Friday, October 21, 2016
I don’t know about you, but for me, this is the season of low expectations. My brother-in-law constantly reminds me to keep my expectations low and my standards high. In this US campaign season, I find that it is increasingly hard to avoid feeling blue by continually lowering those expectations.
A good example is the result of the UN General Assembly. The opportunity to actually do something concrete about the emerging crisis of antibiotic resistance in the absence of a robust pipeline of new antibiotics was an exciting one. But as often happens when multiple players with competing interests get together to try and accomplish something, we now play a waiting game. Although what to expect at the end of the wait is not really clear. Recently, Allan Coukell of the Pew Charitable Trust wrote a summary of the UNGA statement. 193 countries signed a political statement that is extremely vague and does not include any commitment for financial resources to spur innovation. 13 pharmaceutical companies signed a separate statement where exploring new ways for the public and private sector to collaborate to spur innovation was a goal. The divide between industry and government seems clear. The UNGA expects to revisit the issue in two years.
What we need now is some way to assure antibiotic developers that they will achieve a return on their investment. There are a number of ways this could be funded. First, the savings on health care provided by having the means to treat infections will be enormous – it just requires a capital investment in our future. Second, if more immediate funding is required, we could charge a very small tax on current pharmaceutical sales that would be dedicated to an antibiotic market fund. This tax would be applied to all pharmaceuticals without exception – but would need to be pennies or less on the dollar.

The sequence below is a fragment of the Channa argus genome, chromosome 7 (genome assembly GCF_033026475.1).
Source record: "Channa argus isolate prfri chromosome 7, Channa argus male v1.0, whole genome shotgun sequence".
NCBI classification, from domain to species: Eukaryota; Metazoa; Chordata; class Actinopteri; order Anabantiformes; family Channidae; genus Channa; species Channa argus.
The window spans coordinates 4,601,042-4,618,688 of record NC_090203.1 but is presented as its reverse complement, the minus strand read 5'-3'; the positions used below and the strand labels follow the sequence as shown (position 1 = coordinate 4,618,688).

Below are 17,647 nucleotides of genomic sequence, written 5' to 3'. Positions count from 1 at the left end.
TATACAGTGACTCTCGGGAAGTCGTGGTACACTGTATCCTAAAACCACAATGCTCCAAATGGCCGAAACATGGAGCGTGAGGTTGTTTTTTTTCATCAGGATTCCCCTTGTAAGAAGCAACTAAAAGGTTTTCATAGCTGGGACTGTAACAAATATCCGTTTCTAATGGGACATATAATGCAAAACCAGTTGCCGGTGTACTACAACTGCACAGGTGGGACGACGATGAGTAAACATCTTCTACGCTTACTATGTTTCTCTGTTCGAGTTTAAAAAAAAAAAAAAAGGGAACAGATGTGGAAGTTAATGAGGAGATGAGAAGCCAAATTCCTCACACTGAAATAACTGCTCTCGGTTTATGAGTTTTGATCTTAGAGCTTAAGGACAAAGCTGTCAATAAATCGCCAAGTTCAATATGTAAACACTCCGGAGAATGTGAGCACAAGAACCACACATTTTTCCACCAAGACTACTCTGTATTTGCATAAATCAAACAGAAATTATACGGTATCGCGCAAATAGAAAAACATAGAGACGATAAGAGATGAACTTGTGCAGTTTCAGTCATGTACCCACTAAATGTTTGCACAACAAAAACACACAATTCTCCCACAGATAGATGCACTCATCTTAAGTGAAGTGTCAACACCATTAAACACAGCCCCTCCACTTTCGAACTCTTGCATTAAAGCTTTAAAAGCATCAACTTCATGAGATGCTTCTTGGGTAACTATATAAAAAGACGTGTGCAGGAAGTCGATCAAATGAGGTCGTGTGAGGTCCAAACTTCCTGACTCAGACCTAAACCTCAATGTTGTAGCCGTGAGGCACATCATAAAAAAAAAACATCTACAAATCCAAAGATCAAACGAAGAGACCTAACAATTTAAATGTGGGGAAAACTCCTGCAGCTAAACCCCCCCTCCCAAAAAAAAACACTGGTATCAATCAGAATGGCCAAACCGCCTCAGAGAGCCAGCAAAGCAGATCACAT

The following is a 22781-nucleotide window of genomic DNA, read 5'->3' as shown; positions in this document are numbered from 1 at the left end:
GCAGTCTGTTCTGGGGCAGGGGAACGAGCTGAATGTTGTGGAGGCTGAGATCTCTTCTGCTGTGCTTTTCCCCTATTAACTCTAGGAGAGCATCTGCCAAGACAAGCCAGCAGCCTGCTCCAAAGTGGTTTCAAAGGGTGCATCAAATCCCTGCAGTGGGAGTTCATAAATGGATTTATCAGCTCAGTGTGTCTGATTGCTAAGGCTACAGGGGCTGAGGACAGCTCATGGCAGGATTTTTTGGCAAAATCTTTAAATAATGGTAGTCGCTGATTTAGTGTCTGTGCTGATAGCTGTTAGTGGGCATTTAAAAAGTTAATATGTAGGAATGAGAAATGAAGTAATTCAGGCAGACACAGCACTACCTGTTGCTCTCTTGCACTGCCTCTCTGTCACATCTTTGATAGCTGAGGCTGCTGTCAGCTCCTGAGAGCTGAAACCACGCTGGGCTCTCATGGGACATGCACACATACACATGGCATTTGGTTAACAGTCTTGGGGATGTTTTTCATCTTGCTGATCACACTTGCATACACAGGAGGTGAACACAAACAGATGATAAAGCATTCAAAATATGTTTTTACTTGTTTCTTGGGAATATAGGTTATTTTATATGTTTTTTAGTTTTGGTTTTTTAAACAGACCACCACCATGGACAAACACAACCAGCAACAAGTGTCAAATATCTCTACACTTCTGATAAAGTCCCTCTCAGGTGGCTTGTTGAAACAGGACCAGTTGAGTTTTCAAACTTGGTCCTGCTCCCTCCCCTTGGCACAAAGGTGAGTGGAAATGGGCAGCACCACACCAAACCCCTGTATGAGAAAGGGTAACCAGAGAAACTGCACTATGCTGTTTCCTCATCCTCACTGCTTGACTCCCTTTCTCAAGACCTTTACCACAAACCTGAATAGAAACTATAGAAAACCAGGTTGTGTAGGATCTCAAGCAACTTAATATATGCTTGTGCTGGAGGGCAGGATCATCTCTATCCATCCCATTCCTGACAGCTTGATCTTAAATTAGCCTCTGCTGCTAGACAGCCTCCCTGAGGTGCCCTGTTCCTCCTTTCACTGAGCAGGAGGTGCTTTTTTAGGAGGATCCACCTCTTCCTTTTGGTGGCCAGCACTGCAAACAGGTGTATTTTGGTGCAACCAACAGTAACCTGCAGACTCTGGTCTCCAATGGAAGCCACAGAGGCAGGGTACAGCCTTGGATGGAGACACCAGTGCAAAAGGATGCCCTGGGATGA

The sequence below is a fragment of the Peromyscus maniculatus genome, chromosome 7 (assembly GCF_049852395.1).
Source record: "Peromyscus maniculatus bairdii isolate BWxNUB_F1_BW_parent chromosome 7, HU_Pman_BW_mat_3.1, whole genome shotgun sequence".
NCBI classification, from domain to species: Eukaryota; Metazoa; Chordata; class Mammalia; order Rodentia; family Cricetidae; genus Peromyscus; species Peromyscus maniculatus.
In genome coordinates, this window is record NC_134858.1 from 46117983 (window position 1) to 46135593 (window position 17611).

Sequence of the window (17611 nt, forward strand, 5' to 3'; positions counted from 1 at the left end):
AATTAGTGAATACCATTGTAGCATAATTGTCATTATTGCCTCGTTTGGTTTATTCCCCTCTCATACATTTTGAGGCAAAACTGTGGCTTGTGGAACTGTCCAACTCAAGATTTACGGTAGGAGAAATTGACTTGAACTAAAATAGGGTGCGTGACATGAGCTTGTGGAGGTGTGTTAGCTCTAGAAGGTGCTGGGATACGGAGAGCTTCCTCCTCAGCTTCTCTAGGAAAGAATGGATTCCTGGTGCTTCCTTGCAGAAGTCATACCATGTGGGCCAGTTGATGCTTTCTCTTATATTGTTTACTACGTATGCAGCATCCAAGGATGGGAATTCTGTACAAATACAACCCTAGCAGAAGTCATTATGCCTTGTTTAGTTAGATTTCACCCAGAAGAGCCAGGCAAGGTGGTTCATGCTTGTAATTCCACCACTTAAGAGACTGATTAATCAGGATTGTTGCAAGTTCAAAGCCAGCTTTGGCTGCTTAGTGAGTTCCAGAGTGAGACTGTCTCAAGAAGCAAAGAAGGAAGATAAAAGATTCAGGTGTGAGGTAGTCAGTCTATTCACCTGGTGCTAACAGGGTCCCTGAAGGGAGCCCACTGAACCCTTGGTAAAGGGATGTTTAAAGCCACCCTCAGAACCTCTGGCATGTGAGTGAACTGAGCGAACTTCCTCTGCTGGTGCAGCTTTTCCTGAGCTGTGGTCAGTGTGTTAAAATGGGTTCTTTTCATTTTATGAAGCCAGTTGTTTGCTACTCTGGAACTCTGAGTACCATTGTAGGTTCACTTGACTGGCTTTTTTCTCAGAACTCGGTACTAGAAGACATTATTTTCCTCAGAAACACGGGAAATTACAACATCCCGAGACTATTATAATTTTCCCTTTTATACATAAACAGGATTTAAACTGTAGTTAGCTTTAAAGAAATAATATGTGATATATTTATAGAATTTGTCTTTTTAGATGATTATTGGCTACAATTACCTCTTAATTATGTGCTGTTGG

A nagging worry for me is whether, at this point in time, even if we identify a financial mechanism to assure a return on investment, pharmaceutical companies will be interested enough to return to antibiotic research. I have been asking the folks at DRIVE AB to investigate this – but have heard nothing as yet. I recently heard that Merck was skeptical of the market entry rewards that we have been discussing. They may be more interested in pricing and reimbursement as the preferred market mechanism. That will likely remain the way forward in the US in any case.
We need to train our antibiotic hunters of the future before we lose all our expertise to the ravages of time and the current lack of funding for antibiotic research.
And we need to continue working on new regulatory pathways for antibiotic development – especially for pathogen-specific products.
We need to raise the prices of key generic antibiotics like penicillin to avoid drug shortages.
Beyond all this, we need to improve our surveillance globally, control the use of antibiotics in agriculture, and improve our stewardship of antibiotic use in humans. But even with these steps, we will have a constant need for new, effective antibiotics and for that we need to correct our current problem of the market failure for antibiotic discovery.
I find that I am unable to lower my expectations sufficiently to avoid this current state of depression around the state of progress in global antibiotic policies that is afflicting me. A sure cure would be the commitment of at least a few national authorities to the market entry rewards that Astra-Zeneca was negotiating before their antibiotics business was sold to Pfizer. But, alas, I fear that all this is now on hold.
Tuesday, October 4, 2016